You can really see her change when she is finally able to get back home. Wow, what a difference that made. It's then that you especially see how much she's gone through and how different she is now. Yet she remains determined through everything she does, which pays off in the end. I just can't put into words you how well-done this part of the story is. It makes you start to view our world and our lifestyles in a different light. I can't even explain how impactful it is. It highlights Sofia's change in so many ways, and it's one of my favorite aspects of the story.

However, there was one aspect of her character change that I found to be really sudden. It was really the transition from her doing all the great stuff to please Callum and get a good report so she could go back home to suddenly realizing she really loves it and actually does like Callum, not just for show. The thing is, there was a part where I personally thought she had made that transition through Kopans' showing not telling. Then, it seemed like a few pages later, I was told that she was still just manipulating Callum. Then, a bit later in the book, she suddenly goes no, I actually do like this, and I'm not pretending anymore. Uhh...

Speaking of Callum, I love him, and I love how he's written as a character. Oftentimes, swoony guys are written to come off as nearly perfect. But Callum is different. He is completely flawed, and we know it. But just like Sofia, we come to see the other side of Callum. I love Callum because of good parts, but I also love Callum because he is flawed and imperfect and moody and everything, yet he's genuine, and he cares so much. And it's so real because every person you love in this world is like Sofia and Callum and all the characters in this book too: flawed, yet loved. And I can't tell you how powerful that message is. While it certainly exists in most books, for some reason, it really stuck out to me in this book. Maybe it's because of how stripped down the book is. When you take away all these prized possessions and are left with the bare basics, if that, you really view everything differently. You get to see who a person is when they have nothing to hide behind.

And Callum's relationship with Sofia is beautiful in the way it evolves throughout the story. It's so far from perfect, but I liked how it was slow-burning in the best way possible. They start off at great odds and for good reason. But their evolving relationship also serves to highlight the character development both of them go through. It's obvious they'll end up together, and it'll be happily ever after for them in the end, but it progresses at just the right pace, changing at the right moments as they correlate with the character's arc up to that point. (Also, can we talk about how interesting it is to learn about Sofia's thoughts on her past relationships?!)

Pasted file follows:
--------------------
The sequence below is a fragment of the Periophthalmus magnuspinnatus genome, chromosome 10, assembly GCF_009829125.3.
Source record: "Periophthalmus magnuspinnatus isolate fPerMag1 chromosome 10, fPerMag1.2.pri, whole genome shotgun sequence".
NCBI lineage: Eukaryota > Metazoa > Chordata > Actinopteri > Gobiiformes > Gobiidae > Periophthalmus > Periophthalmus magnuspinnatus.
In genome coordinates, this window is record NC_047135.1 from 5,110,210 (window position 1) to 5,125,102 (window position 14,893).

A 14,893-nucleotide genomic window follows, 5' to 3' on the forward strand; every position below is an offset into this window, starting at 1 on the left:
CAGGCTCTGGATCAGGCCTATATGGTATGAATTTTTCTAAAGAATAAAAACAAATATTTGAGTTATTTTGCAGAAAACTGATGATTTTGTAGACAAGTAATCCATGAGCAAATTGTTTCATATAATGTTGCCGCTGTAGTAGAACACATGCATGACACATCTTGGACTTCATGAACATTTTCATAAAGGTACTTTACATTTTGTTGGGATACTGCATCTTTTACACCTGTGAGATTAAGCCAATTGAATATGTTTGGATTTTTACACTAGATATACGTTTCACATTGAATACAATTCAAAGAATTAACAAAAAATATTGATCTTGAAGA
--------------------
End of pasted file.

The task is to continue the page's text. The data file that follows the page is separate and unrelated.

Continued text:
I also really enjoyed the other characters in the story: Lena, Arielle, Anne, Riya, etc. Vincent serves as a nice reminder of who Sofia used to be, but it's also really nice to get a small glimpse into their side of the Solving for Ex story. It's a great way to tie the two together, though they're very different stories. In a similar way that Callum and Sofia's changing relationship shows how they're both changing, her relationship with Anne, her stepmother, also highlights Sofia's change throughout the book. 

Arielle and Lena are interesting characters to say the least. It was interesting to see their interactions with both one another and with Sofia on a separate basis. Particularly at the beginning, it really went to highlight how foreign the situation and environment is to Sofia. So I don't really agree with how they react to some of her actions, but overall, I liked what they added to the story. The plot arc and interactions between Arielle and Lena were interesting, but I'm not sure why it didn't occur before. I mean, I get it, but it felt like they'd been in Guyana for a while, so I'm not quite sure what exactly brought about what happened between the two of them. Just something to think about...

And of course I have to mention Riya and the other girls, especially in terms of how they influence the story. It's really through this storyline that we see Sofia's transformation. She's completely dedicated to her/their project, and I think it's really great that Sofia's really trying to help them. I do have some qualms about it, but that's my interested-in-international-development part showing. I don't know...I do think what she's trying to do is great and beyond amazing, but at the same time, I wonder how it works into their culture and society. The Guyanese people don't seem to particularly want to be influenced by Western society and culture, and I'd be interested to see how the project will affect them in the future. Because yes, it's amazing for the girls. It's empowering and educational and it allows them to use their skills to help themselves and their families, but there's always more to an issue than that. (As you can tell, I'm really interested in this kind of stuff. Hence why I want to study International Relations/International Development.)